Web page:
Sunday, June 2, 2019

Village of Prolge

I sketched up a small motte-and-bailey concept to fill with a small Norse-inspired population.  But, of course - there are others who draw better maps than me, so that sketch stays in the notebook...

But the population, that I can do....

Welcome to Prolge, a village out on the cold grasslands.

Original Map

The motte and bailey settlement of Prolge sits as a small redoubt out on the plains of the Southern Steppe. The settlement is a close-knit community, as is necessary for success and sustenance out in these unpredictable climes. While the village is not equipped for visitors, neither are they inhospitable, for the plains can be a harsh place, and those who travel with good intent are sheltered.

Ringed by a stout wooden palisade and dug moat, Prolge is surrounded by the croplands of the thegns to the local headman.  Local crops include barley, squash, and potatoes.

Within and without the walls are longhouses occupied by extended families (4-12 individuals), many with their livestock and larders. Craftsfolk have set up their shops to support the citizens and those few travelers who come this way to the end of the road.

The headsman's longhouse (1) is the core of the village, and is butted up against a large stone granary (2), which acts as a communal food store.

The local temple, the Church of the Harvest God (3) is the only other predominantly stone building in town.  The rectangular, flat-roofed building is topped by an iron lightning rod and the building's facade bears the carven image of a "wicker man."

There is no formal inn - travelers may hope to find their way into the community's good graces and seek shelter at the temple or with hospitable families for some coin or trade goods. If local supplies are sufficient, and the village is not enduring a famine or 'hungry gap,' individual villagers may have bread, potatoes, pork, small beer ('childrens' drink') and ale for barter.

For physical threats and self-policing, the town is protected by its rotating home-militia of able-bodied men (and some women).  They are typically arrayed in leather/shield, and armed with spear, axe and/or bow. The palisade walls are protected with a few scorpions facing the four cardinal directions.

Dramatis personae:

  1. Milka Huttunen ("Headman") - The village leader receives this title regardless of sex and she is well respected by her charges. Milka wears the blessed bear cloak of her office (+1 protection, resist cold), and wields a silvered spear in addition to the community's symbolic relic sword. This sword (The Sword of the Fathers) is useless as weapon, with a rusted, brittle blade, and is wielded simply as a symbol of the headman. However, through its long heritage it has absorbed protective magics for the clans (Protection from Lightning, Cure Disease (plants and animals only), once per day each), and is used to protect the village and its food production.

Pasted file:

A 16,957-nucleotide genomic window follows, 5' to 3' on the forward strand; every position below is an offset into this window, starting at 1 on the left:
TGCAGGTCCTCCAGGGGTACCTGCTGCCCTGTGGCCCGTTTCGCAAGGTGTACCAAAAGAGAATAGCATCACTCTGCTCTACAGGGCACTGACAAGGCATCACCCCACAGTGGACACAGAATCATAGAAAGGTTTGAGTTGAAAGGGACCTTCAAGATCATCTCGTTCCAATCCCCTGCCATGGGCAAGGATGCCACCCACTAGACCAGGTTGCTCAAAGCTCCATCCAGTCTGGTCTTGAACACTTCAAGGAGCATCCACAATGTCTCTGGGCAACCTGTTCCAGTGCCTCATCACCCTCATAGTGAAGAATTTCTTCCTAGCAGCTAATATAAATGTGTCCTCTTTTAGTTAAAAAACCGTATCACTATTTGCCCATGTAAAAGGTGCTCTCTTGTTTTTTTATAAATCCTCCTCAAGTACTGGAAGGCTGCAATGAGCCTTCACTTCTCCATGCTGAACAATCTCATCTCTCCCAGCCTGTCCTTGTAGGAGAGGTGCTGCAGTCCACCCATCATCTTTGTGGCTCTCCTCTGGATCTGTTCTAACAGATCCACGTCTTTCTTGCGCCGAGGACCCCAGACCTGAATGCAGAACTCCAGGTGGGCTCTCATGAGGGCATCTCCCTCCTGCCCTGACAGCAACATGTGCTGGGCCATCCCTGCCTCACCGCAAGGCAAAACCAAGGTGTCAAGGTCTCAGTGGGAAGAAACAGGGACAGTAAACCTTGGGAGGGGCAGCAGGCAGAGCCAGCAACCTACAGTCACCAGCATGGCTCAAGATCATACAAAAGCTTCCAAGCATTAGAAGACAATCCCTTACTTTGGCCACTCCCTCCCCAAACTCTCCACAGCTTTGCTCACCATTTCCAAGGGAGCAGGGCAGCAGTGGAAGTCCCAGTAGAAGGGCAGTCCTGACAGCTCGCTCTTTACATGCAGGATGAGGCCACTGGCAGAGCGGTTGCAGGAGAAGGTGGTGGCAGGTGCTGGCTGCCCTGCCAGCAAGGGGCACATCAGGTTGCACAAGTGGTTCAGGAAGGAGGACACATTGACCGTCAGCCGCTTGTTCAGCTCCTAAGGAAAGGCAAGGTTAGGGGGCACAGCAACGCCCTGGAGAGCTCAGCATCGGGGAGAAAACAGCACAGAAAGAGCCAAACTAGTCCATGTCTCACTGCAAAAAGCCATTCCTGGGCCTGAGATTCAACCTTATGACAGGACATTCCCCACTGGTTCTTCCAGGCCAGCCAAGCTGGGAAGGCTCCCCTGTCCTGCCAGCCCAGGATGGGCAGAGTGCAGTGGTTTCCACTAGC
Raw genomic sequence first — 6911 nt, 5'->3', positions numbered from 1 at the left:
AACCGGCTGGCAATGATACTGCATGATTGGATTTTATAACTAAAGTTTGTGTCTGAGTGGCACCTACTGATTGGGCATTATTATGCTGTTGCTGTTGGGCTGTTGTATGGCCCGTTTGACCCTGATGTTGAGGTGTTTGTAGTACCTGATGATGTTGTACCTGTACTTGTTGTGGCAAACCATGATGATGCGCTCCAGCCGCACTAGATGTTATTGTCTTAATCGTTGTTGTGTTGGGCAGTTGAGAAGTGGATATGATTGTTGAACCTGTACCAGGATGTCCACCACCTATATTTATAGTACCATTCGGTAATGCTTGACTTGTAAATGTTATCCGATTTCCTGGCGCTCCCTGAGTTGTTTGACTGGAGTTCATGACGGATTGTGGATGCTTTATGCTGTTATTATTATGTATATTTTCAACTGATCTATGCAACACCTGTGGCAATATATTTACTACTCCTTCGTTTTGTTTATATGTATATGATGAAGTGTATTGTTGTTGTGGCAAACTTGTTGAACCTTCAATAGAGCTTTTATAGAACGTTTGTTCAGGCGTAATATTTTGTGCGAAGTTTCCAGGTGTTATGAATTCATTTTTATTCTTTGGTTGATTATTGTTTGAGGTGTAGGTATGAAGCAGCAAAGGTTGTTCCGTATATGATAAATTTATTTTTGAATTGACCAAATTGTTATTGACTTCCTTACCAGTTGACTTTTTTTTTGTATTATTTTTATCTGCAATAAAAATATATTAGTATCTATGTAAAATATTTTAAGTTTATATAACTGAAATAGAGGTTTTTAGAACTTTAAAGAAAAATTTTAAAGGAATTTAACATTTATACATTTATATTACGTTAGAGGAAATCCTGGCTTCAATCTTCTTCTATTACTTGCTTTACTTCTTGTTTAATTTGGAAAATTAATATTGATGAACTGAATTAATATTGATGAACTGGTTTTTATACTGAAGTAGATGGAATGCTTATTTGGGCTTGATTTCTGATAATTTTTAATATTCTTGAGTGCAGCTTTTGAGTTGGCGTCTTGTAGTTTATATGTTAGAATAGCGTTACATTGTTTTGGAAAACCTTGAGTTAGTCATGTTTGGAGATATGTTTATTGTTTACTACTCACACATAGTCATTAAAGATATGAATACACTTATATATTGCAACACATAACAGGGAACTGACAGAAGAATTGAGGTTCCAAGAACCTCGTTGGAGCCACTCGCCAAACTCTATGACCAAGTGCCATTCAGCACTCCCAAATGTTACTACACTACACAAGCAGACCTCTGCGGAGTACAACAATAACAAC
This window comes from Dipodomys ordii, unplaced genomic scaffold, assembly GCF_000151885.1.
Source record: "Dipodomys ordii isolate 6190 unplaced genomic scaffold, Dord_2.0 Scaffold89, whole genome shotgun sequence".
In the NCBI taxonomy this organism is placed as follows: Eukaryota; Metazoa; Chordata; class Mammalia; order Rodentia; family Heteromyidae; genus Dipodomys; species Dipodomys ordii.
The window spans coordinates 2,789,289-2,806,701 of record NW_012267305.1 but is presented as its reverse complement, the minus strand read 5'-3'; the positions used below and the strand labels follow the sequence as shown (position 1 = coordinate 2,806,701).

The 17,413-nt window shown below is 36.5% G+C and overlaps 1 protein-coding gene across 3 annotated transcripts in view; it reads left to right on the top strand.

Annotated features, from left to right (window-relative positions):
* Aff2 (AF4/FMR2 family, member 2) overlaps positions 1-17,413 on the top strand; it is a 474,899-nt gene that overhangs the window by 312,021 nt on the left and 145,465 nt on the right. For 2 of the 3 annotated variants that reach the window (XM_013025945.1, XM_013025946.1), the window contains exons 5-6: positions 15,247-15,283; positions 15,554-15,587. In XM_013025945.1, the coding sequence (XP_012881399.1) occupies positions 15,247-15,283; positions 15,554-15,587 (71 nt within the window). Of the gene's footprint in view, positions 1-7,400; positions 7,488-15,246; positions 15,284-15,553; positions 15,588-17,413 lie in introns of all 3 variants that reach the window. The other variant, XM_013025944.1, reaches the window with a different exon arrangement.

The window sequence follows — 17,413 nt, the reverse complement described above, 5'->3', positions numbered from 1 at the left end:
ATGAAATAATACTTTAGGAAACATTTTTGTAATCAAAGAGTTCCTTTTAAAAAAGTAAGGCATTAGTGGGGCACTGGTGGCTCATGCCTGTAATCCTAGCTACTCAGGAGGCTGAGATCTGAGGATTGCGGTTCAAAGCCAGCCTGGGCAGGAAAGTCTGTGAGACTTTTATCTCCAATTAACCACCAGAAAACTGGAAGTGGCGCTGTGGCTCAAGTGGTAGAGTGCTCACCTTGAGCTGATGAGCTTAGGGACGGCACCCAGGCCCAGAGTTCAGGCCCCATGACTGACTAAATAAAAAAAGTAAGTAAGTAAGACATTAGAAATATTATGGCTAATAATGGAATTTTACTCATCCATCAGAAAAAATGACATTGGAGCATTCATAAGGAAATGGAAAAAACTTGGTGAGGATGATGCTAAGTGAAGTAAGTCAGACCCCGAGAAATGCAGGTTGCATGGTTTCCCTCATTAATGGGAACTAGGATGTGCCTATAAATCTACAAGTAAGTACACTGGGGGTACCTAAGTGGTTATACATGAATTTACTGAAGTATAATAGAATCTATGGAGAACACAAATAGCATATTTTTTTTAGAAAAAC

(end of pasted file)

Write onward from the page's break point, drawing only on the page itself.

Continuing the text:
2. Arvo Kaup ("Keeper of Grain") manages the weights and measures of the communal granary.  He is charged with tracking individual households' contributions and debits, as well as the thankless task of rationing grain during famine times. His position is sacrosanct and he will not betray village trust or accept bribes on pain of death.  Kaup also raises locally renowned, fierce rat terriers to keep vermin at bay.
  3. Lumi Haapala ("Touched by the Storm") ministers at the Church of the Harvest God. She is a local seer/shaman who was struck by lightning as a child. She suffers partial paralysis from the event, but was gifted with a number of spell abilities (Locate Animals, Predict Weather, Purify Water, Locate Plants, Speak with Animals, Plant Growth) as a result of the incident. She may cast up to three spells a day. Haapala is aided by an assistant who supports her if she is required outside of the chapel.
  4. Hann Häkkin, the smith/farrier, maintains his forge for local needs, fabricating arrowheads, axe heads, and other tools for the village.  He is practical, and not amicable to wanderers demanding goods and repairs.
  5. Matteus Oll, the town carpenter, directs construction and maintenance of the walls and longhouses.  He carved the six "story-poles" lining the entrance inside of the village gate that document local genealogy and lore.
  6. Hilla Kemppain, the apothecary, keeps a cluttered, stinking shop in the eastern part of the palisade. She is eager to trade for components that she may not be able to procure locally.  Among her stocks, she may have: 1) lesser potion of healing (1d4+1 hp), 2) unguent when spread on body act as resist cold for one day, 3) potion of +2 saves vs disease (effect lasts 1d3+CON bonus days), 4) a solution that acts as purify food or drink (1d6 'servings').

Reasons to be there:

  1. Old barrows of interest are in the area (these likely include village ancestors, potentially leading to serious animosity)
  2. Scouting a threat to the lands to the north, chaos, hairy horsemen, beasts...
  3. Investigate why the village and surrounding area avoids lightning strikes, and seems to have avoided a recent famine
  4. Heretics! Root them out, follow a rumor, or be fleeing for your own damn lives...
  5. Weird flying things have been spotted on the horizon, never a good sign.
  6. Migration of rare beasts (stony-skinned tripod beasts on their centenary journey across the south latitudes)
  7. The annual burning straw-man/effigy/wicker man festival is lit!
  8. Purchase ratters bred in the village for dungeon vermin patrol.


  1. Thank you for making this village! Nice flavor throughout, especially the lightning-struck cleric and the hooks.

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